A Chinese court has ordered a man to pay his ex-wife thousands in compensation for unpaid housework during their marriage.
A Beijing court has order a man named Chen to pay his ex-wife Wang, more than €6,300 for years of housework she carried out.
It has been described as a landmark case as a new civil code was recently introduced in China.
Under the new civil code, divorcing spouses have the right for the first time to request compensation if they carried out more responsibilities at home.
Wang told the court that during their five year marriage she “looked after the child and managed household chores, while Chen did not care about or participate in any other household affairs besides going to work.”
According to a court statement from February 4, Wang filed a claim for extra compensation for housework and childcare duties.
The court ruled that Wang had taken on more household responsibilities than her ex-husband and that she should receive 50,000 yuan (€6,370) plus sole child custody and an additional 2,000 yuan in child support per month.
However, after local media reported that she requested more compensation of €20,000, the ruling sparked widespread debate about the value of women’s unpaid domestic work in China.
According to RTÉ and the BBC, a related hashtag to the case received more than 570 million views on Chinese social media website, Weibo.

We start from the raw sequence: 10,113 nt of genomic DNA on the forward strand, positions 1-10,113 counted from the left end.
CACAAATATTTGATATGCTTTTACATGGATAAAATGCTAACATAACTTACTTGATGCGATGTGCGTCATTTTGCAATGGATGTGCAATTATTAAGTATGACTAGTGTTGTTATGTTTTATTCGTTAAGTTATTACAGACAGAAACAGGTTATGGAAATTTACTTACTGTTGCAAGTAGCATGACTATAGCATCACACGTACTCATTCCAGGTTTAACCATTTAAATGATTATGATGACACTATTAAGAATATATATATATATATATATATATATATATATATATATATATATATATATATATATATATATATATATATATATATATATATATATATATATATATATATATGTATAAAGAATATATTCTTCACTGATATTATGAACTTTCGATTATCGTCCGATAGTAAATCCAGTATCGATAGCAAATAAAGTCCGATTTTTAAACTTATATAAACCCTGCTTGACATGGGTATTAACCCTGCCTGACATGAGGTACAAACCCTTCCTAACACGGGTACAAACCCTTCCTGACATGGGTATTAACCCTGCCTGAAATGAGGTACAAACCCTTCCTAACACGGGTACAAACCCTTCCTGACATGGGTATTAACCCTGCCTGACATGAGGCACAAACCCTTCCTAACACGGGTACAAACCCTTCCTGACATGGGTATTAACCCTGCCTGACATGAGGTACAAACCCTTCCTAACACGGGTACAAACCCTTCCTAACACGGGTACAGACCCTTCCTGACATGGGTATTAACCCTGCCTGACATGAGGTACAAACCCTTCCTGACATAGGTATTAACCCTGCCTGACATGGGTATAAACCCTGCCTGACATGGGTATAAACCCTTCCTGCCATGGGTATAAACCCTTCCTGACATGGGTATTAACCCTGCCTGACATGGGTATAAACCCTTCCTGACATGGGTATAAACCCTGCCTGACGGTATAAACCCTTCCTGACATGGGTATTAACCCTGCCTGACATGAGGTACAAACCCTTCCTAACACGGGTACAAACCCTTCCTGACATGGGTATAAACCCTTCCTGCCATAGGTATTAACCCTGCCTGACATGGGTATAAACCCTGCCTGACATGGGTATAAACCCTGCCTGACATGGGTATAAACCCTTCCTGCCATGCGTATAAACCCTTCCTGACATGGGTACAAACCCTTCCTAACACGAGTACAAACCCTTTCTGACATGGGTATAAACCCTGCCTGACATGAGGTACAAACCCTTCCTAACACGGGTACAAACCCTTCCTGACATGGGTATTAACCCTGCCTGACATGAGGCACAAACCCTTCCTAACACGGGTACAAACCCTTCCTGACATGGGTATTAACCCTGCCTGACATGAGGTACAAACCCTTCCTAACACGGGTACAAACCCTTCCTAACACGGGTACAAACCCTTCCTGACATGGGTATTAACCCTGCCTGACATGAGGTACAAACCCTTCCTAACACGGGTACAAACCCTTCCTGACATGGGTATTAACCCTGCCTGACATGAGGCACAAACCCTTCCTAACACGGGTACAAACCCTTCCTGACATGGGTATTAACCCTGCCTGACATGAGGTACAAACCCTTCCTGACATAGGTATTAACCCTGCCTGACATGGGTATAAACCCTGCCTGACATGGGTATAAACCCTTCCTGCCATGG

Many users were upset at the amount of compensation issued to Wang.
“I’m a bit speechless, the work of a full-time housewife is being underestimated. In Beijing, hiring a nanny for a year costs more than 50,000 yuan” said one user.
While many users called on men to do more work around the house.
According to a judge presiding on the case, the amount of money issued was based on the length of their marriage and “the effort Wang put into housework, Chen’s income and the local cost of living.”
The Organisation for Economic Co-operation and Development (OECD) have said Chinese women spend nearly four hours a day doing unpaid work, which is 2.5 times higher than Chinese men.
It is higher than the average in OCED countries where women do twice as much unpaid work than men.
This is a startling figure as the Covid-19 pandemic has only worsen the inequality between men and women. For more on this, check out Radio Nova’s report on wealth in the pandemic here.
Divorces have surged in China over the past two decades as laws have become liberal and women have gained more independence and financial wealth.
This is a concern for the Chinese Government as they are trying to boost birthing rates in the country which has a huge significant ageing population.